(*)  By this, I mean the stuff you use to thicken sauce, so it may be called “cornstarch” elsewhere.

(**) To sieve the jam: heat a couple of spoonfuls in a saucepan until runny. Pass through a very fine sieve (using a spoon to push it through), and use a spoonful of the sieved jam in the recipe. Don’t know what adding the jam does, but I did it, and the result was great.

Worth making? In a word – superb. Will surely be making this again as I think it would go wonderfully with summer fruits later in the year.

4 Comments

Filed under Recipe, Sweet Things

Chocolate Sherbet (aka Ice-Cream)

With a new ice-cream machine sitting in the corner, it was just a matter of time before I got round to making something with chocolate.

The thing is, that I don’t really like thick, creamy frozen desserts. When it is warm, I prefer something light, bright and clean-tasting. So how to do this with chocolate? Surely this ingredient is the essence of all things heavy and rich?

Well, I have recently tried a few different recipes recently which have taught me quite  lot – a champagne sorbet worked well, and the strawberry sorbet was stunning. I also turned my hand to pistachio. The first attempt (a Nigel Slater recipe, which is usually a good sign)  used an egg-based custard made with double cream. The result was, to my palate, not very nice. It was thick, like eating frozen over-whipped cream, with nay a hint of pistachio. To heavy, too rich, too much egg. Just too much of everything.

My second attempt was much simpler, a gelato recipe from David Leibowitz via Chocolate & Zucchini (see the C&Z variation, see here). Rather than all those rich ingredients, this used milk thickened with just a little cornflour. The result was great – might lighter, a more fluid custard, and once it was frozen, it had just a hint of  “creaminess” from the milk but without all that weight. I also like that when it melts, it becomes a liquid, rather than staying like a thick, soft cream. Just my preference!

All this practicing has taught me that I prefer and should therefore stick to these “lighter” recipes – either sorbets, or what the Americans call “sherbets”. I like that the Americans have an extra category between sorbet and ice-cream. What makes a sherbet a sherbet and not a sorbet is the addition of a small amount of dairy (some light milk or a shot of cream). Thus, all along, I had chocolate sherbet in my mind, so I was quite happy when I managed to track down this recipe from David. Now I just need to convert my friends in London over to using this term, which is likely to be a source of further confusion as sherbet here means a fizzy powder sweet.

To make this sherbet, I decided I did not want to leave the house, so I went with the chocolate I happened to have in the cupboard, a bar of fleur de cocoa dark chocolate from Pierre Marcolini, plus a jar of pure dark chocolate shavings he sells for use in drinking chocolate. If this recipe was going to showcase the flavour of the chocolate, it made perfect sense for me to use the very best I had. I also used good Dutch cocoa powder to complement the chocolate.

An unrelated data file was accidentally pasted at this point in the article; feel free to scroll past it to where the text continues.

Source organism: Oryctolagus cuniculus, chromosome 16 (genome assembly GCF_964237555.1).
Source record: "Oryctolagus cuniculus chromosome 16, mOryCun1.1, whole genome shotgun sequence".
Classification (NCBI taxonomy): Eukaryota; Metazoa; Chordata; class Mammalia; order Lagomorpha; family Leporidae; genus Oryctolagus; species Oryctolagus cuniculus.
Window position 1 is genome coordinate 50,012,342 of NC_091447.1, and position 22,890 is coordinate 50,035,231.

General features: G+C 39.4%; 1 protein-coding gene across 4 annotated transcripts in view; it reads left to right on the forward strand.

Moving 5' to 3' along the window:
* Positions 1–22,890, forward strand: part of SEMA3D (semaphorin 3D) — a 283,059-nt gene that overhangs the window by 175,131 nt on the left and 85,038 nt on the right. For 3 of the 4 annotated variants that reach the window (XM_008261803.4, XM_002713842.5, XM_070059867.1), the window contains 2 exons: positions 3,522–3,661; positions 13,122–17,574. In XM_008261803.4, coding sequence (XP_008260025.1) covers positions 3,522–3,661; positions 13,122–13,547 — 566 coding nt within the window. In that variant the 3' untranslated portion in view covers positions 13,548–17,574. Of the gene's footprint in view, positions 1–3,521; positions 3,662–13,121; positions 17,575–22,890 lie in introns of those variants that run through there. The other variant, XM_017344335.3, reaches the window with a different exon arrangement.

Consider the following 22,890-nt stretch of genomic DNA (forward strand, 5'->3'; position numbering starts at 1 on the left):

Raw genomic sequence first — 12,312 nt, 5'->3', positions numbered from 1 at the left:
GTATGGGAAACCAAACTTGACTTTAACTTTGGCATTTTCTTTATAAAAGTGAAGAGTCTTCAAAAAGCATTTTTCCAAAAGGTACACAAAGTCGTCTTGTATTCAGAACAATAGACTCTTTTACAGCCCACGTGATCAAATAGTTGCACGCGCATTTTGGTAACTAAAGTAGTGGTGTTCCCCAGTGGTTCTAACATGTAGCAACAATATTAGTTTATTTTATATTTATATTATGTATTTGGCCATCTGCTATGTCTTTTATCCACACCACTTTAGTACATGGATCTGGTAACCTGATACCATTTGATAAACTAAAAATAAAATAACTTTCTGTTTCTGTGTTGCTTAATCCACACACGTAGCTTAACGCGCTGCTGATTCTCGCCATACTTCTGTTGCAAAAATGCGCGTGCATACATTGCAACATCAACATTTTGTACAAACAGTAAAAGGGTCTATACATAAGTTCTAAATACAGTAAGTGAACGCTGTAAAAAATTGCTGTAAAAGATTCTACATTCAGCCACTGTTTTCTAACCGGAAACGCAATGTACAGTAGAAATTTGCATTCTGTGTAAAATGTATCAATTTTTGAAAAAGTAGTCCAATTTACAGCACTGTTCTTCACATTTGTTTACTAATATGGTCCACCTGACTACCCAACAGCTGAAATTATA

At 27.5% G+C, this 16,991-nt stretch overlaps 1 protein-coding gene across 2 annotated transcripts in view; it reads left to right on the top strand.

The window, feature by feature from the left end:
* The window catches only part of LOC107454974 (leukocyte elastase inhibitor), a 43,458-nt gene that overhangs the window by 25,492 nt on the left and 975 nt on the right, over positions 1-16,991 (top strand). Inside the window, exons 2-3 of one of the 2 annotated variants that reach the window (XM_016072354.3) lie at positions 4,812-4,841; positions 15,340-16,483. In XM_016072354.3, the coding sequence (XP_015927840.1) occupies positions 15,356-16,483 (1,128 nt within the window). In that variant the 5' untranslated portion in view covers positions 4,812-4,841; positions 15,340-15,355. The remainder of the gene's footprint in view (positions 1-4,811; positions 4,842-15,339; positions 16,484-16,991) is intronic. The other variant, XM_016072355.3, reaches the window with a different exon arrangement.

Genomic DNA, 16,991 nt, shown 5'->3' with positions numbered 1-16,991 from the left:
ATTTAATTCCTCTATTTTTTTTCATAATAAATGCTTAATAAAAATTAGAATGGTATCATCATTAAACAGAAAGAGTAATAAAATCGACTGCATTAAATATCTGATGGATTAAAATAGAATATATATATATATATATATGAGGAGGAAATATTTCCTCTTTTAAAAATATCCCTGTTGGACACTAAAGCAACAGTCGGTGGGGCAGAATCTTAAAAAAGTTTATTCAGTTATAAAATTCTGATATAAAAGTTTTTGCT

As always, the need to make tweaks to the recipe overtook me, so rather than just using white sugar, I added muscovado – this lends the finished produce a more interesting flavour, with caramel notes coming through rather than just pure sweetness, just helping to round out the taste.

The base itself look and smelled wonderful. Rich aromas, and a glossy deep brown chestnut colour. Some might be tempted to drink the lot with a straw or pour directly down their throat, but as it was pushing 28°C here, that temptation was not really an issue for me. I chilled it, froze it, and tried it.

First time round, I let the mixture cool on the stove, then moved it to the fridge to chill it before freezing. This worked, but during the chilling process, the mixture “separated” a little, so tiny particles of chocolate formed. Tiny, but you could feel them on your tongue. I sensed this was not right, so I put the lot back on a saucepan, heated it again, but this time put it straight into the ice-cream machine. Result? A perfectly smooth scoop which gave me a little tingle of excitement.

In my view, this is one of the best chocolate ice-creams that I have ever had. I think too often chocolate seems like vanilla flavoured with cocoa powder, or it is too creamy, or the flavour is too weak. Not an issue here. Beautiful colour and intense taste, and just perfect for the hot weather. Result? Result!

For 3/4 litre of chocolate ice-cream:

• 500ml semi-skimmed milk
• 100g muscovado sugar
• pinch of salt
• 50g cocoa powder
• 115g dark chocolate, very finely chopped
• 1/4 teaspoon vanilla extract
• 1 tablespoon white rum

Place 250ml of milk, the sugar, salt and cocoa powder in a saucepan. Heat slowly, whisking all the time, and bring to the boil. Simmer for 30 seconds.

Turn off the heat. Add the chocolate, mix well until the chocolate has melted, then add the rest of the milk, the vanilla and the rum and stir well.

Pour the mixture into the ice-cream machine and freeze.

Worth making? This ice-cream recipe is both very easy and very delicious. Perfect for those that want their chocolate fix even in hot weather, as well as for those that like to enjoy cool things on hot days. I will make this again, and again and again this summer. Wonderful!

3 Comments

Filed under Recipe, Sweet Things